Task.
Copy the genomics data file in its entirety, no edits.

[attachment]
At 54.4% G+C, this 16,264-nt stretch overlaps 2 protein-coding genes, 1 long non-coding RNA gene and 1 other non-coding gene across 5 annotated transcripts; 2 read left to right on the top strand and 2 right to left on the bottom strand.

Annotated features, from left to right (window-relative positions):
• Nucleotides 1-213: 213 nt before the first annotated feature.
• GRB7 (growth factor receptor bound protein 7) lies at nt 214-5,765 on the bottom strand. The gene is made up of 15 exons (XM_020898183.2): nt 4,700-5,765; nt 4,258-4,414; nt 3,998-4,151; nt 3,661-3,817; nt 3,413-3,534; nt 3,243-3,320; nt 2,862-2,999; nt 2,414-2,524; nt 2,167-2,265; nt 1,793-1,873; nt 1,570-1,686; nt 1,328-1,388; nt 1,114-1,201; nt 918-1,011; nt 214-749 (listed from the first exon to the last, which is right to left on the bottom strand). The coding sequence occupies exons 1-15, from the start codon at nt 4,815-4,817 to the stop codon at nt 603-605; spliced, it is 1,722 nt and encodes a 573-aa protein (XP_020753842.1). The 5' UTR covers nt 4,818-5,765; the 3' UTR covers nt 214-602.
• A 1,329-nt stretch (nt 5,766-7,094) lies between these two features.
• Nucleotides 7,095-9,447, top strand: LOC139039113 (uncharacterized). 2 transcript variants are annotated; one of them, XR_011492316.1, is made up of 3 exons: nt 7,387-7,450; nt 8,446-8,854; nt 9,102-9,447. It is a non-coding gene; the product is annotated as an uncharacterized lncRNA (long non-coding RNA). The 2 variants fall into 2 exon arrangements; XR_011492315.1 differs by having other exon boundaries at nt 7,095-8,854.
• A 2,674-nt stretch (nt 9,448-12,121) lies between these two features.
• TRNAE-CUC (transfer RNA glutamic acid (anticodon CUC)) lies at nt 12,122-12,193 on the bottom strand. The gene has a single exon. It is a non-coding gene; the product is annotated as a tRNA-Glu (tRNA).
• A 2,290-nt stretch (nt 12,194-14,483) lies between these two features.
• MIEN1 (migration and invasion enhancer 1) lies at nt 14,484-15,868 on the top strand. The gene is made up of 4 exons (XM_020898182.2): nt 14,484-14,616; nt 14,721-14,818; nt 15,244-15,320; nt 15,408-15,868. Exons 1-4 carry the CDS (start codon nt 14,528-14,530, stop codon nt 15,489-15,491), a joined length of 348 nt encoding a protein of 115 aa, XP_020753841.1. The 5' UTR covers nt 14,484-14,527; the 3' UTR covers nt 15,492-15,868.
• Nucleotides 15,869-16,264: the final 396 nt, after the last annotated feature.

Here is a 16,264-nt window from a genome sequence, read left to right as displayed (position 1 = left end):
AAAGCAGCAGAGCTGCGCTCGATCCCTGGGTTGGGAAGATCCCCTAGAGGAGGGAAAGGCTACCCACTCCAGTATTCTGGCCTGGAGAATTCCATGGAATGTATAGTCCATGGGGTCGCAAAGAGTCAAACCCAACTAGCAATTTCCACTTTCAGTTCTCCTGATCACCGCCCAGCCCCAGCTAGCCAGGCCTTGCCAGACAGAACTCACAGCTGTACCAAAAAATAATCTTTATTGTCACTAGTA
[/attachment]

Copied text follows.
At 54.4% G+C, this 16,264-nt stretch overlaps 2 protein-coding genes, 1 long non-coding RNA gene and 1 other non-coding gene across 5 annotated transcripts; 2 read left to right on the top strand and 2 right to left on the bottom strand.

Annotated features, from left to right (window-relative positions):
• Nucleotides 1-213: 213 nt before the first annotated feature.
• GRB7 (growth factor receptor bound protein 7) lies at nt 214-5,765 on the bottom strand. The gene is made up of 15 exons (XM_020898183.2): nt 4,700-5,765; nt 4,258-4,414; nt 3,998-4,151; nt 3,661-3,817; nt 3,413-3,534; nt 3,243-3,320; nt 2,862-2,999; nt 2,414-2,524; nt 2,167-2,265; nt 1,793-1,873; nt 1,570-1,686; nt 1,328-1,388; nt 1,114-1,201; nt 918-1,011; nt 214-749 (listed from the first exon to the last, which is right to left on the bottom strand). The coding sequence occupies exons 1-15, from the start codon at nt 4,815-4,817 to the stop codon at nt 603-605; spliced, it is 1,722 nt and encodes a 573-aa protein (XP_020753842.1). The 5' UTR covers nt 4,818-5,765; the 3' UTR covers nt 214-602.
• A 1,329-nt stretch (nt 5,766-7,094) lies between these two features.
• Nucleotides 7,095-9,447, top strand: LOC139039113 (uncharacterized). 2 transcript variants are annotated; one of them, XR_011492316.1, is made up of 3 exons: nt 7,387-7,450; nt 8,446-8,854; nt 9,102-9,447. It is a non-coding gene; the product is annotated as an uncharacterized lncRNA (long non-coding RNA). The 2 variants fall into 2 exon arrangements; XR_011492315.1 differs by having other exon boundaries at nt 7,095-8,854.
• A 2,674-nt stretch (nt 9,448-12,121) lies between these two features.
• TRNAE-CUC (transfer RNA glutamic acid (anticodon CUC)) lies at nt 12,122-12,193 on the bottom strand. The gene has a single exon. It is a non-coding gene; the product is annotated as a tRNA-Glu (tRNA).
• A 2,290-nt stretch (nt 12,194-14,483) lies between these two features.
• MIEN1 (migration and invasion enhancer 1) lies at nt 14,484-15,868 on the top strand. The gene is made up of 4 exons (XM_020898182.2): nt 14,484-14,616; nt 14,721-14,818; nt 15,244-15,320; nt 15,408-15,868. Exons 1-4 carry the CDS (start codon nt 14,528-14,530, stop codon nt 15,489-15,491), a joined length of 348 nt encoding a protein of 115 aa, XP_020753841.1. The 5' UTR covers nt 14,484-14,527; the 3' UTR covers nt 15,492-15,868.
• Nucleotides 15,869-16,264: the final 396 nt, after the last annotated feature.

Here is a 16,264-nt window from a genome sequence, read left to right as displayed (position 1 = left end):
AAAGCAGCAGAGCTGCGCTCGATCCCTGGGTTGGGAAGATCCCCTAGAGGAGGGAAAGGCTACCCACTCCAGTATTCTGGCCTGGAGAATTCCATGGAATGTATAGTCCATGGGGTCGCAAAGAGTCAAACCCAACTAGCAATTTCCACTTTCAGTTCTCCTGATCACCGCCCAGCCCCAGCTAGCCAGGCCTTGCCAGACAGAACTCACAGCTGTACCAAAAAATAATCTTTATTGTCACTAGTA